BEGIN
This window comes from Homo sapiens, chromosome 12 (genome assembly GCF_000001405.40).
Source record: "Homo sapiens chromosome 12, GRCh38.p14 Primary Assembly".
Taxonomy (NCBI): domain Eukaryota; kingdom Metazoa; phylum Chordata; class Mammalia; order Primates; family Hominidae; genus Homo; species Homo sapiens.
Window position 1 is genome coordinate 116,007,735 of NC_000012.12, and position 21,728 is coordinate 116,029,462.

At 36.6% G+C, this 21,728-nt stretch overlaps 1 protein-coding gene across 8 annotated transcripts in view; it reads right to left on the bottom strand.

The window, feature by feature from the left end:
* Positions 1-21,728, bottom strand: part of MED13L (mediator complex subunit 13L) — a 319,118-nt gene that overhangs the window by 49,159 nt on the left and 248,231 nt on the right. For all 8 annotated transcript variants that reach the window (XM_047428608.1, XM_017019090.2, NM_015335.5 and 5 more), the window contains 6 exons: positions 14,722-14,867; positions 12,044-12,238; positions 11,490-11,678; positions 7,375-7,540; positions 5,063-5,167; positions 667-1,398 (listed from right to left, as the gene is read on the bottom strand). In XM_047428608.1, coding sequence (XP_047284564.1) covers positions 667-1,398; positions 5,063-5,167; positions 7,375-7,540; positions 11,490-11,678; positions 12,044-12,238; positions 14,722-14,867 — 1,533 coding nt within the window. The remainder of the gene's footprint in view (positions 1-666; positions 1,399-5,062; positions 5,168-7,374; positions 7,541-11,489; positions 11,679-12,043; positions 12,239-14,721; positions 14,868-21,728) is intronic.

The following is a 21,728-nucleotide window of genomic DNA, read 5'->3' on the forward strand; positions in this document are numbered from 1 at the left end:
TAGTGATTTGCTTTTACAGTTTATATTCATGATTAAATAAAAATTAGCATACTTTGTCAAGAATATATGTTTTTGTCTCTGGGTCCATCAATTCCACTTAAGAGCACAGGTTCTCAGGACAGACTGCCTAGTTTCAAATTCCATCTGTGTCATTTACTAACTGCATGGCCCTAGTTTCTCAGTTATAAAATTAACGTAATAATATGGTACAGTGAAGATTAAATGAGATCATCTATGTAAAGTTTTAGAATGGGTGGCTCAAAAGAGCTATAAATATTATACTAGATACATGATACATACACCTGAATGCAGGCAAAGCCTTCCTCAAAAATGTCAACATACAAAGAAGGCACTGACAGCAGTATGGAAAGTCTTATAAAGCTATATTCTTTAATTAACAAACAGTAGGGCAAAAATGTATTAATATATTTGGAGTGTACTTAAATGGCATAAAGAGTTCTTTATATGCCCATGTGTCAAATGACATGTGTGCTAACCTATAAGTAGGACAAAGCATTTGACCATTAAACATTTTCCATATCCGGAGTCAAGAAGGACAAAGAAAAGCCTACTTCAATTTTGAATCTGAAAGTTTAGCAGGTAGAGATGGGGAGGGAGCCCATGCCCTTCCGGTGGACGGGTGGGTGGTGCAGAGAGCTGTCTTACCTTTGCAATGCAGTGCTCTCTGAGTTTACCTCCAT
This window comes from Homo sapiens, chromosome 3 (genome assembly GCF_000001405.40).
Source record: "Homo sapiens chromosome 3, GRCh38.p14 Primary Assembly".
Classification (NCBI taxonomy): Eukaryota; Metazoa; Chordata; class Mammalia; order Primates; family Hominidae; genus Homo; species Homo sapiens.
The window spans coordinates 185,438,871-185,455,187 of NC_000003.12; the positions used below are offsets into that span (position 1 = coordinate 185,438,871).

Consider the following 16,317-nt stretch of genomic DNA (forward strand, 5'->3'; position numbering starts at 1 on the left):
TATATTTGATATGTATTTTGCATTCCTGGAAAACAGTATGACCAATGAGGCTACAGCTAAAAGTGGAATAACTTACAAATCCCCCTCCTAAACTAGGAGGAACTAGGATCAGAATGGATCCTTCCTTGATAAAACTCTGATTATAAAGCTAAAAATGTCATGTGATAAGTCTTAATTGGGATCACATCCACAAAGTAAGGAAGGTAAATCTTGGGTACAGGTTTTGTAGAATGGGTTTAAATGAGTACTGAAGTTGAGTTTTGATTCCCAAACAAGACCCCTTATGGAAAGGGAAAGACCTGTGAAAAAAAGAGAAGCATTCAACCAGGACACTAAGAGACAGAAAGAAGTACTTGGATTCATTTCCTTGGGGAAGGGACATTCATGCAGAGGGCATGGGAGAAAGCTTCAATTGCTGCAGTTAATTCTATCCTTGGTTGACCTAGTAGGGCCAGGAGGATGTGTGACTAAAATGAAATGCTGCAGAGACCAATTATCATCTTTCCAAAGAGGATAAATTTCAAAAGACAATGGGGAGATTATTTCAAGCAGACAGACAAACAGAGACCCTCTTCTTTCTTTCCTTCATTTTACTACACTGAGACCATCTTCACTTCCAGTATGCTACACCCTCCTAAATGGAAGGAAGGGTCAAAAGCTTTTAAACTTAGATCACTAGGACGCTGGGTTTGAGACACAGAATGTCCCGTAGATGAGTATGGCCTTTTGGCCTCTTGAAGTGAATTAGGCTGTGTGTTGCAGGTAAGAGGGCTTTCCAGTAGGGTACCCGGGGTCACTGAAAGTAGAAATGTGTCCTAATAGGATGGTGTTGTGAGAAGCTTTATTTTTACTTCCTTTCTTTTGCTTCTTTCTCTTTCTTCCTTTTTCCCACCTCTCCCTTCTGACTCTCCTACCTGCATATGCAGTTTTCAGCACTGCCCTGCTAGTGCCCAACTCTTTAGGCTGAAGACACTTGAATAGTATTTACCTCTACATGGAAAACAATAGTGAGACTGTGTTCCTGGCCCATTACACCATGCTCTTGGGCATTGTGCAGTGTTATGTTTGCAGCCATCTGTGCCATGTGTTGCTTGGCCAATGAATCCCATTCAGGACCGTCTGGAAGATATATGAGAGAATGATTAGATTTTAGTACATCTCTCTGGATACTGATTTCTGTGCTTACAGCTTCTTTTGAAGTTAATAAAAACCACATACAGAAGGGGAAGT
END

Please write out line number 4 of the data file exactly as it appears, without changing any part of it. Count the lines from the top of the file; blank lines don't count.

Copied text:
Window position 1 is genome coordinate 116,007,735 of NC_000012.12, and position 21,728 is coordinate 116,029,462.